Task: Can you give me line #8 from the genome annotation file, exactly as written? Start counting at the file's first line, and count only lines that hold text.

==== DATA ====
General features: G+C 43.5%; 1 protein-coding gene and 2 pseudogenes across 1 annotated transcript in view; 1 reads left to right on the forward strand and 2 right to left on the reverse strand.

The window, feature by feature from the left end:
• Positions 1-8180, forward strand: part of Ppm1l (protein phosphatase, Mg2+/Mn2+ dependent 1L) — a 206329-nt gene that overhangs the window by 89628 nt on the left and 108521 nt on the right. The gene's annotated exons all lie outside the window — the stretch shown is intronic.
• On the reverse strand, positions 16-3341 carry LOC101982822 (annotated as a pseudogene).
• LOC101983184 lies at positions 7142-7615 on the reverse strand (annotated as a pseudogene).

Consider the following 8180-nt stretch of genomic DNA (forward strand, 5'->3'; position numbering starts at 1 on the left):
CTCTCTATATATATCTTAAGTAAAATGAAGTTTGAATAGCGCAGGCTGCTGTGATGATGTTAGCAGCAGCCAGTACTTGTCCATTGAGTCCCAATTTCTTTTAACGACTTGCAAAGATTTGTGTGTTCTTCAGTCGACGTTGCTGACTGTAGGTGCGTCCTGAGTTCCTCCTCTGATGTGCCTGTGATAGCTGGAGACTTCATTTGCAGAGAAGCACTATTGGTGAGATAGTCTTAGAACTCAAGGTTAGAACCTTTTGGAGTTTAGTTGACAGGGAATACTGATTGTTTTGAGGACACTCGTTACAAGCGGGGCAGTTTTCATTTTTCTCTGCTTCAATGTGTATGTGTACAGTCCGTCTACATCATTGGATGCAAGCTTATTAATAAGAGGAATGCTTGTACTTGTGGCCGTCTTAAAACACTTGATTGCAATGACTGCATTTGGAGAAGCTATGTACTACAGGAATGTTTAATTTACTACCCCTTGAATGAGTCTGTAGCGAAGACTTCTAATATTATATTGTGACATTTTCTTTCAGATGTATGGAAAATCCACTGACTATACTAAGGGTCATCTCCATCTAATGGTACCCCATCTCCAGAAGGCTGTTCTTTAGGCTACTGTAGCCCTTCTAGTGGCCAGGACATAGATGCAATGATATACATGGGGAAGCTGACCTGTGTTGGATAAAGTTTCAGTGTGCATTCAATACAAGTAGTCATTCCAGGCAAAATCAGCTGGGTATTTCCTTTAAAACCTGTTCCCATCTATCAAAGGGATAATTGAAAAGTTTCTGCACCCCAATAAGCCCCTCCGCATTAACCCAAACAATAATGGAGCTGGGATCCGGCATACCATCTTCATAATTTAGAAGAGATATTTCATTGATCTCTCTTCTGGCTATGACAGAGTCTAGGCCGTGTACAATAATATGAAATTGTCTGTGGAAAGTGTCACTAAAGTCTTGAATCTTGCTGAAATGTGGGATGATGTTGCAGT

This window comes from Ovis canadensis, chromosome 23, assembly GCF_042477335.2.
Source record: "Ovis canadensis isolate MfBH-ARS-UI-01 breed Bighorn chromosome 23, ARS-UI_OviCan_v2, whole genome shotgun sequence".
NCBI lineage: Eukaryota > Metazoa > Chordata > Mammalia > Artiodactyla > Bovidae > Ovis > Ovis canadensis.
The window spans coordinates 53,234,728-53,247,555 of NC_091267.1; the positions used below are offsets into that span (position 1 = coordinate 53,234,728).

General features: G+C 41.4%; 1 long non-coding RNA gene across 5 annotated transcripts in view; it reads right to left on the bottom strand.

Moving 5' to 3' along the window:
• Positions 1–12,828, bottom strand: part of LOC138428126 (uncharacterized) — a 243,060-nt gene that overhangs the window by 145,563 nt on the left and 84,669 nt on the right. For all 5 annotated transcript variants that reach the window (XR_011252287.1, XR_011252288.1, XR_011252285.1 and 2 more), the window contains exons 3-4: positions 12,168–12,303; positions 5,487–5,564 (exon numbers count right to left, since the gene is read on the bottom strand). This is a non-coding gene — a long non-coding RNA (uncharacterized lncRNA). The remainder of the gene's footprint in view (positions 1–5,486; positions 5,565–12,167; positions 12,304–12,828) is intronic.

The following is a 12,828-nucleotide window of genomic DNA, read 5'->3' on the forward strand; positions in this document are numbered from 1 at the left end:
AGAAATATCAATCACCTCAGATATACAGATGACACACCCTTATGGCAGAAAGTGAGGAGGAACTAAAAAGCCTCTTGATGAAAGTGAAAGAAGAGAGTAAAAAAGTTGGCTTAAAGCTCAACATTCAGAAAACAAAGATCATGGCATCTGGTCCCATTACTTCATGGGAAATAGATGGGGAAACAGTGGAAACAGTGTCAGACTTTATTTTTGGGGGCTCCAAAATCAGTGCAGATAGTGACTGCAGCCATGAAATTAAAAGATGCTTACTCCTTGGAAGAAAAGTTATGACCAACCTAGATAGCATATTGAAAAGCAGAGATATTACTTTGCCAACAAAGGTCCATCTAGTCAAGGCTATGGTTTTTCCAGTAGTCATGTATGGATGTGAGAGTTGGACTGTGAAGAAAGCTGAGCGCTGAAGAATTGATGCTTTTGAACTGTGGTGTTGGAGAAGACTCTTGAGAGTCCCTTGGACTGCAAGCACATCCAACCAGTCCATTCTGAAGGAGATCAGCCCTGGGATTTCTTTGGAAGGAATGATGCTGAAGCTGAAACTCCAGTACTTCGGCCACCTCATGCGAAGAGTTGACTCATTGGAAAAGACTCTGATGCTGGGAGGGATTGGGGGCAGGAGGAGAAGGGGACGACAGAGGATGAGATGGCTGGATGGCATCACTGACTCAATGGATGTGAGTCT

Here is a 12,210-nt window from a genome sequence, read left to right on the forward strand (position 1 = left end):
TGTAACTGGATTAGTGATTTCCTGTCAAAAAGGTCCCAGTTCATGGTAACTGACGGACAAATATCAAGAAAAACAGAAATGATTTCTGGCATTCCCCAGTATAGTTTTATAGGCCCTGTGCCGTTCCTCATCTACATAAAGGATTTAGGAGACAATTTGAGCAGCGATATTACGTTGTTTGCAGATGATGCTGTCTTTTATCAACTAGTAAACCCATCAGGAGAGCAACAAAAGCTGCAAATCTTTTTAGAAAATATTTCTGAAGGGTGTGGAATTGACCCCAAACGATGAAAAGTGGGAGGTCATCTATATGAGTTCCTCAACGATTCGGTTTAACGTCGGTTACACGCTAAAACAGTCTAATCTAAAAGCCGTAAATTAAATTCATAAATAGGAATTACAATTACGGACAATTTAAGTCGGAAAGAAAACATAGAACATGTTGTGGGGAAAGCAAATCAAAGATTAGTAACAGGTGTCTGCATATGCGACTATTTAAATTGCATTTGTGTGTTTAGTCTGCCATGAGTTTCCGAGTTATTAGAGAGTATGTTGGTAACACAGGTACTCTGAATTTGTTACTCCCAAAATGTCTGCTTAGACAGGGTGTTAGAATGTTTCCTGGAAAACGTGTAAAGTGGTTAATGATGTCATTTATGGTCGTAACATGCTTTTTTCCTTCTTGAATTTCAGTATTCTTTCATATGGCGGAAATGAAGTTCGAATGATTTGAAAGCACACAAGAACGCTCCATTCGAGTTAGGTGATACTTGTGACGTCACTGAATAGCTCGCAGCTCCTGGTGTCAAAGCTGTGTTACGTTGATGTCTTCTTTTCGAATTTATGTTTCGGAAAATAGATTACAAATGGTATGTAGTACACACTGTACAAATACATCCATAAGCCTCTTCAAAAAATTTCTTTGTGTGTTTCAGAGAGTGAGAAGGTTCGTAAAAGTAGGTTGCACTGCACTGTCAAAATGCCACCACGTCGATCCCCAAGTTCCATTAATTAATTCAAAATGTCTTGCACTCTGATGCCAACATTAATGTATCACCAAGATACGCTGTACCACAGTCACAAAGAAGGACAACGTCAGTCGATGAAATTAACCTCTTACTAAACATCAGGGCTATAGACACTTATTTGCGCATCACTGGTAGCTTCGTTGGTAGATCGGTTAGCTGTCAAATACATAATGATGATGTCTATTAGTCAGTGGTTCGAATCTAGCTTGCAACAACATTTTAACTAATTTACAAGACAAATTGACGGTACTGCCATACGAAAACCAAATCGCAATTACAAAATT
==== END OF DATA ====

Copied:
This window comes from Ovis canadensis, chromosome 23, assembly GCF_042477335.2.